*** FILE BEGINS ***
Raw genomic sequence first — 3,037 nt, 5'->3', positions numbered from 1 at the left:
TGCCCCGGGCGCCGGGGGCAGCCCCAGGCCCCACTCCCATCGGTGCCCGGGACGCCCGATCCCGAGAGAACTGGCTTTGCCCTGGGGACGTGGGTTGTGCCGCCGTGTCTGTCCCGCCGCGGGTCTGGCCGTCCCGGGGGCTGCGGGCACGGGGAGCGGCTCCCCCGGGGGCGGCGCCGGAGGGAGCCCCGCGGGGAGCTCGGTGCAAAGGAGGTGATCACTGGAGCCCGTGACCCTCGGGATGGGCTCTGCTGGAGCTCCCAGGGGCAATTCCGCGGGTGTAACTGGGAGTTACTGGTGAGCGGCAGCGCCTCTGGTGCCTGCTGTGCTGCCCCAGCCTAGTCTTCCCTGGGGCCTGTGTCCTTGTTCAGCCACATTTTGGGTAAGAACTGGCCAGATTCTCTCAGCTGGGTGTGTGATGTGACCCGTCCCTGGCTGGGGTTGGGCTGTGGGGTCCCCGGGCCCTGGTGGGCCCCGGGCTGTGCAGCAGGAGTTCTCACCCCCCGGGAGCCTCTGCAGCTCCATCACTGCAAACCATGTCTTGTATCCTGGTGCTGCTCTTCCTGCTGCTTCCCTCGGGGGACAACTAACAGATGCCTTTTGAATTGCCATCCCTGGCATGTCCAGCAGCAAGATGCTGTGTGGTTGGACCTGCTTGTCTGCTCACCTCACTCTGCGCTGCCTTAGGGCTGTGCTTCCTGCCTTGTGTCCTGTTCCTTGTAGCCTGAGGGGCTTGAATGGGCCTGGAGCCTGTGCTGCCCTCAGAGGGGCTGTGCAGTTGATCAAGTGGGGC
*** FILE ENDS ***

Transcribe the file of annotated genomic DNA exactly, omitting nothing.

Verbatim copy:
Raw genomic sequence first — 3,037 nt, 5'->3', positions numbered from 1 at the left:
TGCCCCGGGCGCCGGGGGCAGCCCCAGGCCCCACTCCCATCGGTGCCCGGGACGCCCGATCCCGAGAGAACTGGCTTTGCCCTGGGGACGTGGGTTGTGCCGCCGTGTCTGTCCCGCCGCGGGTCTGGCCGTCCCGGGGGCTGCGGGCACGGGGAGCGGCTCCCCCGGGGGCGGCGCCGGAGGGAGCCCCGCGGGGAGCTCGGTGCAAAGGAGGTGATCACTGGAGCCCGTGACCCTCGGGATGGGCTCTGCTGGAGCTCCCAGGGGCAATTCCGCGGGTGTAACTGGGAGTTACTGGTGAGCGGCAGCGCCTCTGGTGCCTGCTGTGCTGCCCCAGCCTAGTCTTCCCTGGGGCCTGTGTCCTTGTTCAGCCACATTTTGGGTAAGAACTGGCCAGATTCTCTCAGCTGGGTGTGTGATGTGACCCGTCCCTGGCTGGGGTTGGGCTGTGGGGTCCCCGGGCCCTGGTGGGCCCCGGGCTGTGCAGCAGGAGTTCTCACCCCCCGGGAGCCTCTGCAGCTCCATCACTGCAAACCATGTCTTGTATCCTGGTGCTGCTCTTCCTGCTGCTTCCCTCGGGGGACAACTAACAGATGCCTTTTGAATTGCCATCCCTGGCATGTCCAGCAGCAAGATGCTGTGTGGTTGGACCTGCTTGTCTGCTCACCTCACTCTGCGCTGCCTTAGGGCTGTGCTTCCTGCCTTGTGTCCTGTTCCTTGTAGCCTGAGGGGCTTGAATGGGCCTGGAGCCTGTGCTGCCCTCAGAGGGGCTGTGCAGTTGATCAAGTGGGGC